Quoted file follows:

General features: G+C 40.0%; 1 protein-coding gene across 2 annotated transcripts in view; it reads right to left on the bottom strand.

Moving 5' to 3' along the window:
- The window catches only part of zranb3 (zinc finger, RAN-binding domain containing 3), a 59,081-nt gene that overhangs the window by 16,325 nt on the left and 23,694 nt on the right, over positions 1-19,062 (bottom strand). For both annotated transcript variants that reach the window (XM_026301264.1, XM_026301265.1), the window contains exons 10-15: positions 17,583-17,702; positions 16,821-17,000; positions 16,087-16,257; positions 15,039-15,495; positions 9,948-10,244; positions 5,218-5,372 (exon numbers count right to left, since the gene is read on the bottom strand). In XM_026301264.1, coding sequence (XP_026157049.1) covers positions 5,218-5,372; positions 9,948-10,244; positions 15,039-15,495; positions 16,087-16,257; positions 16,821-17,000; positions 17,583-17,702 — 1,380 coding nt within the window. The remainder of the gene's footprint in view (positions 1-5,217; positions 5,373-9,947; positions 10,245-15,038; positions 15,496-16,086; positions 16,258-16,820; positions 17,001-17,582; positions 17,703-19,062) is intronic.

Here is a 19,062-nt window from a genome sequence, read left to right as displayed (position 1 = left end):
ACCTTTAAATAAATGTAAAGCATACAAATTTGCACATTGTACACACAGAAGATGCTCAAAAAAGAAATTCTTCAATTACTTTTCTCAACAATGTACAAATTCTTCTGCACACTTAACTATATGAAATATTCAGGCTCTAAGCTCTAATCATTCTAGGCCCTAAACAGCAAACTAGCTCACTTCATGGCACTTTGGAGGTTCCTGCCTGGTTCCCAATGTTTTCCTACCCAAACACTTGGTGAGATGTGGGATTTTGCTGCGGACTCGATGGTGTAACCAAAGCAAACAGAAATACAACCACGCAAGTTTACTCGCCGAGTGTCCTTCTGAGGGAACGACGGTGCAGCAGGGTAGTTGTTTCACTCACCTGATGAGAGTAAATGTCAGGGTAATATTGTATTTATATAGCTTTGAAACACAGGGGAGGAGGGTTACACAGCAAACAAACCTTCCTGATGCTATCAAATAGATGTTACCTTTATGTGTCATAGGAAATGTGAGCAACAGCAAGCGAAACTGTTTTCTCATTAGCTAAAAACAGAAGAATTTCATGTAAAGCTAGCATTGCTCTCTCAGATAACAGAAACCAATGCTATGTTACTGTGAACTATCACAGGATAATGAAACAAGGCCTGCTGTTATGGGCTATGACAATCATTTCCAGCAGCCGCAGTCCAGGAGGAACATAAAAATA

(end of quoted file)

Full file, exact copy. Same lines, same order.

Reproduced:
General features: G+C 40.0%; 1 protein-coding gene across 2 annotated transcripts in view; it reads right to left on the bottom strand.

Moving 5' to 3' along the window:
- The window catches only part of zranb3 (zinc finger, RAN-binding domain containing 3), a 59,081-nt gene that overhangs the window by 16,325 nt on the left and 23,694 nt on the right, over positions 1-19,062 (bottom strand). For both annotated transcript variants that reach the window (XM_026301264.1, XM_026301265.1), the window contains exons 10-15: positions 17,583-17,702; positions 16,821-17,000; positions 16,087-16,257; positions 15,039-15,495; positions 9,948-10,244; positions 5,218-5,372 (exon numbers count right to left, since the gene is read on the bottom strand). In XM_026301264.1, coding sequence (XP_026157049.1) covers positions 5,218-5,372; positions 9,948-10,244; positions 15,039-15,495; positions 16,087-16,257; positions 16,821-17,000; positions 17,583-17,702 — 1,380 coding nt within the window. The remainder of the gene's footprint in view (positions 1-5,217; positions 5,373-9,947; positions 10,245-15,038; positions 15,496-16,086; positions 16,258-16,820; positions 17,001-17,582; positions 17,703-19,062) is intronic.

Here is a 19,062-nt window from a genome sequence, read left to right as displayed (position 1 = left end):
ACCTTTAAATAAATGTAAAGCATACAAATTTGCACATTGTACACACAGAAGATGCTCAAAAAAGAAATTCTTCAATTACTTTTCTCAACAATGTACAAATTCTTCTGCACACTTAACTATATGAAATATTCAGGCTCTAAGCTCTAATCATTCTAGGCCCTAAACAGCAAACTAGCTCACTTCATGGCACTTTGGAGGTTCCTGCCTGGTTCCCAATGTTTTCCTACCCAAACACTTGGTGAGATGTGGGATTTTGCTGCGGACTCGATGGTGTAACCAAAGCAAACAGAAATACAACCACGCAAGTTTACTCGCCGAGTGTCCTTCTGAGGGAACGACGGTGCAGCAGGGTAGTTGTTTCACTCACCTGATGAGAGTAAATGTCAGGGTAATATTGTATTTATATAGCTTTGAAACACAGGGGAGGAGGGTTACACAGCAAACAAACCTTCCTGATGCTATCAAATAGATGTTACCTTTATGTGTCATAGGAAATGTGAGCAACAGCAAGCGAAACTGTTTTCTCATTAGCTAAAAACAGAAGAATTTCATGTAAAGCTAGCATTGCTCTCTCAGATAACAGAAACCAATGCTATGTTACTGTGAACTATCACAGGATAATGAAACAAGGCCTGCTGTTATGGGCTATGACAATCATTTCCAGCAGCCGCAGTCCAGGAGGAACATAAAAATA